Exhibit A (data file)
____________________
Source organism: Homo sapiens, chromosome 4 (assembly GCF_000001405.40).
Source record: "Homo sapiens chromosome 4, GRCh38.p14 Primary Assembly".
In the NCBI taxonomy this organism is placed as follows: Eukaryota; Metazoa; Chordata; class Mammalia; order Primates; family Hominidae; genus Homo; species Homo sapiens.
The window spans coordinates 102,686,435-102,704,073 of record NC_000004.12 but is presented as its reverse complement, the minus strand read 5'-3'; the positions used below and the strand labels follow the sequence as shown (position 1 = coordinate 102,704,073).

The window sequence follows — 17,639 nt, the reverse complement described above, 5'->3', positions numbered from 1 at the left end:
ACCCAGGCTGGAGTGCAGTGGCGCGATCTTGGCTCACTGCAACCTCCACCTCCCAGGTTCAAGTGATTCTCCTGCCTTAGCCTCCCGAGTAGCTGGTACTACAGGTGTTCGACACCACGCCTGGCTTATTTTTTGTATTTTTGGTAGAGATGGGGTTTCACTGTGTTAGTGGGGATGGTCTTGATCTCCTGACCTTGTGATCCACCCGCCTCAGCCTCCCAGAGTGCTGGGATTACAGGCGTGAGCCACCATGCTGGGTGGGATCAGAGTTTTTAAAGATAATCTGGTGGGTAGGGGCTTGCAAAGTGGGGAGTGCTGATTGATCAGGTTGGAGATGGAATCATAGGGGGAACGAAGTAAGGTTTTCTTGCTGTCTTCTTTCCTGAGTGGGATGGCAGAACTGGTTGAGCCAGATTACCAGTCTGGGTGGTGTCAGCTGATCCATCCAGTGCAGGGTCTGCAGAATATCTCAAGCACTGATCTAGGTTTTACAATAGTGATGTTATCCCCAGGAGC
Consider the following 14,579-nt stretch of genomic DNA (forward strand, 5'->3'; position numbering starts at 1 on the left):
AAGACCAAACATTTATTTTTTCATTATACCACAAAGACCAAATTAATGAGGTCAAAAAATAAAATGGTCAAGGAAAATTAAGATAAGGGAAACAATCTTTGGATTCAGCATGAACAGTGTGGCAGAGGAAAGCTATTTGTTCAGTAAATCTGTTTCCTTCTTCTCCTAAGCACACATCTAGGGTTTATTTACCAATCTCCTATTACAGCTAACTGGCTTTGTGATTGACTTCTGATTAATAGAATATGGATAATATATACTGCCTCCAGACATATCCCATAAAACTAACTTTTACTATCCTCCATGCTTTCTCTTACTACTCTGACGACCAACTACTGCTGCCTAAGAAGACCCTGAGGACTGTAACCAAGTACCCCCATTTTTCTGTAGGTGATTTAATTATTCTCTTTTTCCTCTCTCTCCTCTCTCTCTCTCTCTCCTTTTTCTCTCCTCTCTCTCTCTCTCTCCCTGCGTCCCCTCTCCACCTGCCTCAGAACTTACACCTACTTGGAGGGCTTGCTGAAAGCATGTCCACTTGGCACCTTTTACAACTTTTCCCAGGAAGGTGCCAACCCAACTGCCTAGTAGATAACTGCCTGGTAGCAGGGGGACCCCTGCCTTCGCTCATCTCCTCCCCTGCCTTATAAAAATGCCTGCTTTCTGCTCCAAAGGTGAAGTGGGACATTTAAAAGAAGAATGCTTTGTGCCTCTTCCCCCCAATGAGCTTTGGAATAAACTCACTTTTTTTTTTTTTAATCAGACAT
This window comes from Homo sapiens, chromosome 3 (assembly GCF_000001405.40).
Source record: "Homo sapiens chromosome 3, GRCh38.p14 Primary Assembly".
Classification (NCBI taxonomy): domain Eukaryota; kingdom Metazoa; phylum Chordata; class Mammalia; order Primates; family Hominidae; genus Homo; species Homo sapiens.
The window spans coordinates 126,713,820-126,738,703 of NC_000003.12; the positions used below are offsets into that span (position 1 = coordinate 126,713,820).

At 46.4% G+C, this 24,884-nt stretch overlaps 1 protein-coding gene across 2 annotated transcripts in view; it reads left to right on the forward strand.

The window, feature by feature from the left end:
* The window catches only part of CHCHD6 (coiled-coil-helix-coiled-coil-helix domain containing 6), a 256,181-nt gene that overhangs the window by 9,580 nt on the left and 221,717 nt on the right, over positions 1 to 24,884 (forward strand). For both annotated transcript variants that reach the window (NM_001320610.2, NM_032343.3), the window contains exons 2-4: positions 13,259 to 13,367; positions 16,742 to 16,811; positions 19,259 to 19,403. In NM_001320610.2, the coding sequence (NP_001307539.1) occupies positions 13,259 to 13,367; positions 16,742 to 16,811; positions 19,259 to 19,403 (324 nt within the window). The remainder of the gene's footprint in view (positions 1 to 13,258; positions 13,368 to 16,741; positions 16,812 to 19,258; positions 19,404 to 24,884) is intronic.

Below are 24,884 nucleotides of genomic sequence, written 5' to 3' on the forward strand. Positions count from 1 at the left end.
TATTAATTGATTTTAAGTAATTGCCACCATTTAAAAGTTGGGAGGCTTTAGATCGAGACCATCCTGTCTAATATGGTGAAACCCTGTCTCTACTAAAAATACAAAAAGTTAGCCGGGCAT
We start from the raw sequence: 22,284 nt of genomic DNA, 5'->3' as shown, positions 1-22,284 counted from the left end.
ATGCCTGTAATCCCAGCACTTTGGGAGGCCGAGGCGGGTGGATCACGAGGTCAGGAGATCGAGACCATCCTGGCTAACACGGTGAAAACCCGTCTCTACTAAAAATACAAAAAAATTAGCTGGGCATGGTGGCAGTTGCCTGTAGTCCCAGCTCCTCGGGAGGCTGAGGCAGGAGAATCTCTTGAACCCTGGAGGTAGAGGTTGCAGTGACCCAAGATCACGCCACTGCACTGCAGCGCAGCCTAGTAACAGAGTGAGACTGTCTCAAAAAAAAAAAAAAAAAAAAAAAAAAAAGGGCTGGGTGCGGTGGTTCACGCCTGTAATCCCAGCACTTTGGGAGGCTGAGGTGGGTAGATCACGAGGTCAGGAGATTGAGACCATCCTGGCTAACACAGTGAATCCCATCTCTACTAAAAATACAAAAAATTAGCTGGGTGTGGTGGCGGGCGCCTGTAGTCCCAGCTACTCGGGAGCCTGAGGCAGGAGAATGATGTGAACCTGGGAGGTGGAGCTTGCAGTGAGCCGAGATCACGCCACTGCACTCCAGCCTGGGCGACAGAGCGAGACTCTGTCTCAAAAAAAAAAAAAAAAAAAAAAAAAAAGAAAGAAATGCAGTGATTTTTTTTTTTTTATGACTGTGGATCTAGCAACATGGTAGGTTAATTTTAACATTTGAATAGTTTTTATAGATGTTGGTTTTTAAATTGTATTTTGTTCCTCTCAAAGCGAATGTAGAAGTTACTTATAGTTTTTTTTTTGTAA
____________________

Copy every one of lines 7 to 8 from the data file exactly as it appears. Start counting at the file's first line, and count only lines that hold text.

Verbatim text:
Consider the following 14,579-nt stretch of genomic DNA (forward strand, 5'->3'; position numbering starts at 1 on the left):
AAGACCAAACATTTATTTTTTCATTATACCACAAAGACCAAATTAATGAGGTCAAAAAATAAAATGGTCAAGGAAAATTAAGATAAGGGAAACAATCTTTGGATTCAGCATGAACAGTGTGGCAGAGGAAAGCTATTTGTTCAGTAAATCTGTTTCCTTCTTCTCCTAAGCACACATCTAGGGTTTATTTACCAATCTCCTATTACAGCTAACTGGCTTTGTGATTGACTTCTGATTAATAGAATATGGATAATATATACTGCCTCCAGACATATCCCATAAAACTAACTTTTACTATCCTCCATGCTTTCTCTTACTACTCTGACGACCAACTACTGCTGCCTAAGAAGACCCTGAGGACTGTAACCAAGTACCCCCATTTTTCTGTAGGTGATTTAATTATTCTCTTTTTCCTCTCTCTCCTCTCTCTCTCTCTCTCCTTTTTCTCTCCTCTCTCTCTCTCTCTCCCTGCGTCCCCTCTCCACCTGCCTCAGAACTTACACCTACTTGGAGGGCTTGCTGAAAGCATGTCCACTTGGCACCTTTTACAACTTTTCCCAGGAAGGTGCCAACCCAACTGCCTAGTAGATAACTGCCTGGTAGCAGGGGGACCCCTGCCTTCGCTCATCTCCTCCCCTGCCTTATAAAAATGCCTGCTTTCTGCTCCAAAGGTGAAGTGGGACATTTAAAAGAAGAATGCTTTGTGCCTCTTCCCCCCAATGAGCTTTGGAATAAACTCACTTTTTTTTTTTTTAATCAGACAT